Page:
A Renewed Charter: Key Principles to Improve Patient Care in Severe Asthma

Andrew Menzies-Gow, David J. Jackson, Mona Al-Ahmad, Eugene R. Bleecker, Francisco de Borja G. Cosio Piqueras, Stephen Brunton, Giorgio Walter Canonica, Charles K.N. Chan, John Haughney, Steve Holmes, Janwillem Kocks, Tonya Winders

Research output: Contribution to journalComment/debatepeer-review

5 Scopus citations


Asthma is a heterogenous respiratory disease, usually associated with chronic airway inflammation and hyper-responsiveness, which affects an estimated 339 million people worldwide. Severe asthma affects approximately 5–10% of patients with asthma, approximately 17–34 million people globally, more than half of whom have uncontrolled disease. Severe asthma carries a substantial burden of disease, including unpredictable symptoms and potentially life-threatening flare-ups. Furthermore, severe asthma has a substantial burden on health care systems and economies worldwide. In 2018, a group of experts from the clinical community, patient support groups, and professional organisations joined together to develop the Severe Asthma Patient Charter, which set out six principles to define what patients should expect for the management of their severe asthma and what should constitute a basic standard of care. Since the publication of that original Charter in 2018, several important changes have occurred, including an improved understanding of asthma and effective asthma management; several new therapies have become available; and finally, the COVID-19 pandemic has placed a spotlight on respiratory conditions, the workforces that treat them, and the fundamental importance of health care system resilience. With those developments in mind, we, representatives of the academic, clinical, and patient advocacy group communities, have updated the Charter to Improve Patient Care in Severe Asthma with a focus on six principles: (1) I deserve a timely, comprehensive assessment of my asthma and its severity; (2) I deserve a timely, straightforward referral to an appropriate specialist for my asthma when it is not well controlled; (3) I deserve to understand what makes my asthma worse; (4) I deserve access to treatment and care that reduces the impact of asthma on my daily life; (5) I deserve not to be reliant on systemic corticosteroids; (6) I deserve to be involved in decisions about my treatment and care.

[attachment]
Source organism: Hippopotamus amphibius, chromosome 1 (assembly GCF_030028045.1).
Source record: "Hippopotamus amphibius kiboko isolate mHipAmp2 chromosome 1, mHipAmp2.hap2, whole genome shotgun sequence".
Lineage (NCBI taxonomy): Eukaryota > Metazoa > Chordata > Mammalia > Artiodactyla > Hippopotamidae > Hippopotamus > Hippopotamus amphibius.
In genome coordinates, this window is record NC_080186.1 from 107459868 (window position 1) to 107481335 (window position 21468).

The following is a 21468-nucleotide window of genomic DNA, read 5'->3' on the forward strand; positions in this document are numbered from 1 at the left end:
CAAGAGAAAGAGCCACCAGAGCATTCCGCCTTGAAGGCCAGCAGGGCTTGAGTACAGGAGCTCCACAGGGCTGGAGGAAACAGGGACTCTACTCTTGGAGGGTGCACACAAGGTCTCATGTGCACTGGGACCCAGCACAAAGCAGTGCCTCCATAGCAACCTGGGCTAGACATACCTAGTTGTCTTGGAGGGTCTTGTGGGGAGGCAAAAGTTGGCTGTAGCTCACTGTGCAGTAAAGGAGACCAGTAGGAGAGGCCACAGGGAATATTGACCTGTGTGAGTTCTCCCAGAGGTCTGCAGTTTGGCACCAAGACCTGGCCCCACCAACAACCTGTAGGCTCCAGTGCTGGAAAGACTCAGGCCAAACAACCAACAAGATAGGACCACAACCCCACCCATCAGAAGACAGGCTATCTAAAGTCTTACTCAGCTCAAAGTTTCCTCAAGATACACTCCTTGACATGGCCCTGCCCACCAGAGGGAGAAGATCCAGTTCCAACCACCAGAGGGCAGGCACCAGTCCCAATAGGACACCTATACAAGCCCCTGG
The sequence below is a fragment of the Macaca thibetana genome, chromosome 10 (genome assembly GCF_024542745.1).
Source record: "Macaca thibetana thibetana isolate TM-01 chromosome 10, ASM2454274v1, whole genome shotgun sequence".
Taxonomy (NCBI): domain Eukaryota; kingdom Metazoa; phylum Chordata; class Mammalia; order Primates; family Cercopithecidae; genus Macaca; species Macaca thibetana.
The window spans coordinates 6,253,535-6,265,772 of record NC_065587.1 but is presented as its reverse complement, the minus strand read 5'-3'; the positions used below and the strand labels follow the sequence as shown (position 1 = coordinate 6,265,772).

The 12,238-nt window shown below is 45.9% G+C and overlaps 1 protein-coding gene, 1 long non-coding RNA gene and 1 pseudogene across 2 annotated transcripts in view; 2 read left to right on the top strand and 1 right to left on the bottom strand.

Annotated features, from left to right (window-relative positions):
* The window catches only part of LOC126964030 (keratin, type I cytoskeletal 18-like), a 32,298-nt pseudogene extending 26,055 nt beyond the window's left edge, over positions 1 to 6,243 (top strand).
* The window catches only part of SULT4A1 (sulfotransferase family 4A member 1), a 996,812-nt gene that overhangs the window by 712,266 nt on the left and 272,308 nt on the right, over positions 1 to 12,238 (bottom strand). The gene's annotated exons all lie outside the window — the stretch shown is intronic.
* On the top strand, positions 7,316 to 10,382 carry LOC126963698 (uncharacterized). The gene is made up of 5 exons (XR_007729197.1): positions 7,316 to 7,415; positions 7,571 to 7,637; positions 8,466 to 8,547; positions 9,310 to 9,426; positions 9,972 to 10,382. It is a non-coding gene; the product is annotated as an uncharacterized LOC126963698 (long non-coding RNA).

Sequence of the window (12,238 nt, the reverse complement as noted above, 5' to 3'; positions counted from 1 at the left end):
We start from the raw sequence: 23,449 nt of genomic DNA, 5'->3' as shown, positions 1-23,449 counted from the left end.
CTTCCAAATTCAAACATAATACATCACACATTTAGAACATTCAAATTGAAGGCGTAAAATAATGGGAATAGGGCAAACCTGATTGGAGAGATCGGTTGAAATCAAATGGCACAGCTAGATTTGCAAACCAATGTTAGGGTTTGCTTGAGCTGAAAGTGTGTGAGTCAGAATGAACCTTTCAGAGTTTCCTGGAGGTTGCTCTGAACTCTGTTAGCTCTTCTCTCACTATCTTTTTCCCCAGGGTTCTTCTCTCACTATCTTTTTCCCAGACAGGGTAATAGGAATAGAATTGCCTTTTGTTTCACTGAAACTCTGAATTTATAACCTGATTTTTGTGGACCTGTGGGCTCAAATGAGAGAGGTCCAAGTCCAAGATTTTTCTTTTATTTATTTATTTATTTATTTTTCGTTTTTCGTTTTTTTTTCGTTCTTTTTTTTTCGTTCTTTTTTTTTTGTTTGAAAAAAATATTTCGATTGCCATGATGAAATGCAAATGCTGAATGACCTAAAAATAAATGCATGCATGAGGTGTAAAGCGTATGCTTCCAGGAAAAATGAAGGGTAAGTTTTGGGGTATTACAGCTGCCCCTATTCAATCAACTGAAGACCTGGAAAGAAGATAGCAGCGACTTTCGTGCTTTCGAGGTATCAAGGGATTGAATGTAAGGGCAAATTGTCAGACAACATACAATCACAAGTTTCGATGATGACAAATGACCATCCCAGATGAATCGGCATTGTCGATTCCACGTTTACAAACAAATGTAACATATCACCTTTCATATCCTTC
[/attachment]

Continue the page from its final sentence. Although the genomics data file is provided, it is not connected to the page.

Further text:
Original languageEnglish (US)
Pages (from-to)5307-5326
Number of pages20
JournalAdvances in Therapy
Issue number12
StatePublished - Dec 2022


  • Health care
  • Patient advocacy
  • Severe asthma

ASJC Scopus subject areas

  • Pharmacology (medical)


Dive into the research topics of 'A Renewed Charter: Key Principles to Improve Patient Care in Severe Asthma'. Together they form a unique fingerprint.

Cite this